Hubble sometimes gets a bad rap as being inferior to the new James Webb Space Telescope. But it’s not inferior, they’re just designed to view different things in the cosmos. A spiral galaxy 29 million light-years from Earth showcases their different abilities.
The European Space Agency (ESA) released two views of galaxy IC 5332, found in the Sculptor constellation and at 66 million light-years across is about two-thirds the size of the Milky Way. This galaxy is known for being almost perfectly face-on from Earth’s vantage point, making its symmetrical sweeping arms easy to see.
The legendary Hubble telescope, which mostly views visible light and is managed by a partnership between NASA and ESA, shows dark lanes between the dust, allowing the spiral shape to pop against the blackness of space. The Webb telescope, a collaboration of NASA, ESA, and the Canadian Space Agency, was able to detect infrared light waves (a type of light that isn’t visible to our eyes) through that dust, showing a complex star-spangled gas structure, mirroring the same spiral shape. Each arm appears hairier and fibrous, with intricate threadlike features.
The views are different because Webb and Hubble view different types of light, and different stars shine brighter at distinct wavelengths of light. That means scientists can learn a lot about the celestial region from studying both images.
“Ultraviolet and visible light are far more prone to being scattered by interstellar dust than infrared light,” according to ESA. “Therefore dusty regions can be identified easily in the Hubble image as the darker regions that much of the galaxy’s ultraviolet and visible light has not been able to travel through. Those same dusty regions are no longer dark in the Webb image, however, as the mid-infrared light from the galaxy has been able to pass through them.”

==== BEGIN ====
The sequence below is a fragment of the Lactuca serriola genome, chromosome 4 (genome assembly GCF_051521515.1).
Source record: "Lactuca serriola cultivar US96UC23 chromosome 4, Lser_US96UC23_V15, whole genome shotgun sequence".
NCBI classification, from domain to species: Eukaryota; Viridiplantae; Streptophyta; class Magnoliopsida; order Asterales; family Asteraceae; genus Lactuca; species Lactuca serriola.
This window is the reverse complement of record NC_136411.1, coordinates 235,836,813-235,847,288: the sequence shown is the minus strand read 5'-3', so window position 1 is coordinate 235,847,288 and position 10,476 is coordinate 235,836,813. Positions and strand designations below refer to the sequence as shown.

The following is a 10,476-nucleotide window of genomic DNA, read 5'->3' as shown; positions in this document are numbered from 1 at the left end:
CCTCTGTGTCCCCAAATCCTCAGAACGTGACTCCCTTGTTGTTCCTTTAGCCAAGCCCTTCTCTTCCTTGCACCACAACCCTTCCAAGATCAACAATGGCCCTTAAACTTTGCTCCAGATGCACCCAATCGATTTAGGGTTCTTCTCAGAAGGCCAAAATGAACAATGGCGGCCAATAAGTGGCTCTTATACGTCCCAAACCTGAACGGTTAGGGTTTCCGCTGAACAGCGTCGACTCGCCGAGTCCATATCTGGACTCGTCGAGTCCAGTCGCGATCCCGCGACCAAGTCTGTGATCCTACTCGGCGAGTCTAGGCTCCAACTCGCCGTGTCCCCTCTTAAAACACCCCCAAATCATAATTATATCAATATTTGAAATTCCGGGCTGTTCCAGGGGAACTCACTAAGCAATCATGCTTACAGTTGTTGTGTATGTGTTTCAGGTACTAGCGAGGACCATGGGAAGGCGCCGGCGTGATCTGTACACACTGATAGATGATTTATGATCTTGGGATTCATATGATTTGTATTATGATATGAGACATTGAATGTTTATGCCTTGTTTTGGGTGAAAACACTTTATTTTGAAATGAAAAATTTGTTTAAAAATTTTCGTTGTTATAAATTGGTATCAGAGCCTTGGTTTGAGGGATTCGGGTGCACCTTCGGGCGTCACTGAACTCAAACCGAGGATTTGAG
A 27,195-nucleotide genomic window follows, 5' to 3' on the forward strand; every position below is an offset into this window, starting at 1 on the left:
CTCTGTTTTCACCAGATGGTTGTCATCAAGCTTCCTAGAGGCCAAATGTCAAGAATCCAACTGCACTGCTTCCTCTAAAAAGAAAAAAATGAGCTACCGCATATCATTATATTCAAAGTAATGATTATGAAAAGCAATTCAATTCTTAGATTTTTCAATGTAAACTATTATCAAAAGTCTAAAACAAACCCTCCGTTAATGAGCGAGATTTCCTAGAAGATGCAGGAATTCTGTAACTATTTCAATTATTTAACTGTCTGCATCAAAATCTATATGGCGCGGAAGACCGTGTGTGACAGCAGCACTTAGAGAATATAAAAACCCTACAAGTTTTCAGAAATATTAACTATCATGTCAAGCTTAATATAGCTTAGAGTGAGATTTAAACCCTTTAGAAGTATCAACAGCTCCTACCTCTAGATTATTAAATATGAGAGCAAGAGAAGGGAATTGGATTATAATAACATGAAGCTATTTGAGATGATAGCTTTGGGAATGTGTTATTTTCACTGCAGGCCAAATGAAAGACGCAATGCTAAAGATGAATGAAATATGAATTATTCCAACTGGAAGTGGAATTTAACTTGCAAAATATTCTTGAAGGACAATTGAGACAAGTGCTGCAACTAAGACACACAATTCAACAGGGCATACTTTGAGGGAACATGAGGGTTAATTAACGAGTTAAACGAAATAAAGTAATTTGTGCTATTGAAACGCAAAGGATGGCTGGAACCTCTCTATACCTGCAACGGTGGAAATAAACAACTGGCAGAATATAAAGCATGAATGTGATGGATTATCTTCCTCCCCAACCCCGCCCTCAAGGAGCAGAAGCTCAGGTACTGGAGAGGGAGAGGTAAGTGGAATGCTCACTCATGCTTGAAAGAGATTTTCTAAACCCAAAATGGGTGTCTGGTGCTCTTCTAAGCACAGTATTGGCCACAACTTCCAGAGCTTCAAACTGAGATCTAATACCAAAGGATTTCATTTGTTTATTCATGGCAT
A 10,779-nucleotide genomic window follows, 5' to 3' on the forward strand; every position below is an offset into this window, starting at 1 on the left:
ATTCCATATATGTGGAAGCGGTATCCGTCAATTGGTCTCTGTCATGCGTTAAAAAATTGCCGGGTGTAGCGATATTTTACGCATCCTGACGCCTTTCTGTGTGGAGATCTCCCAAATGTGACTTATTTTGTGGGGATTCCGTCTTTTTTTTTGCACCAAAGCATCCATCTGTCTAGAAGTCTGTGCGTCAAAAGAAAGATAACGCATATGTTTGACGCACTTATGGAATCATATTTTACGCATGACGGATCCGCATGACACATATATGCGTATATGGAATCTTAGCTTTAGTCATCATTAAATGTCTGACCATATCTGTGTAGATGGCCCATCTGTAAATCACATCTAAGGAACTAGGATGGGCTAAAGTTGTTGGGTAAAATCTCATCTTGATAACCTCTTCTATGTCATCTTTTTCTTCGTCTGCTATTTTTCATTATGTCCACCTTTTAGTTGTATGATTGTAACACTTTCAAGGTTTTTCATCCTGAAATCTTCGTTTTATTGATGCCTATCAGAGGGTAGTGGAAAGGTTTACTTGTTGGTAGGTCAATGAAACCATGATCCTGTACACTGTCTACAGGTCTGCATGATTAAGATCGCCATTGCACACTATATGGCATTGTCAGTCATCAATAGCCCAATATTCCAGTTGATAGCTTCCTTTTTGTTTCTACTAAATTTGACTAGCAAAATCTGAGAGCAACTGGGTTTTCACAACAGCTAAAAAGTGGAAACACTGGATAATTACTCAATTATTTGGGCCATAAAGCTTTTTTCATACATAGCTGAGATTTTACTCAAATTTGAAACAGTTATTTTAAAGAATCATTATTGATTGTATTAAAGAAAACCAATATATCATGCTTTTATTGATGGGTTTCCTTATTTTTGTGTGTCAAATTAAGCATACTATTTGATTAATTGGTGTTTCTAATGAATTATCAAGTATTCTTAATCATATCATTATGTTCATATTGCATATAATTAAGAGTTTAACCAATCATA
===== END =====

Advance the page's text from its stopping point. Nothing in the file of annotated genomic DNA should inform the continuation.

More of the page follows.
Hubble view of the spiral galaxy IC 5332
Credit: ESA / NASA
Webb view of the spiral galaxy IC 5332
Credit: ESA / NASA / CSA
Observing mid-infrared light is particularly hard from Earth because the atmosphere absorbs much of it and heat from the atmosphere further complicates detecting this light. Hubble, which resides in low-Earth orbit at some 340 miles above the surface, doesn’t get cold enough to pick up such things.
Webb will observe some of the oldest, faintest light in the universe. The infrared telescope became operational in July 2022.
It uses a much larger primary mirror and is situated in deep space about 1 million miles from Earth.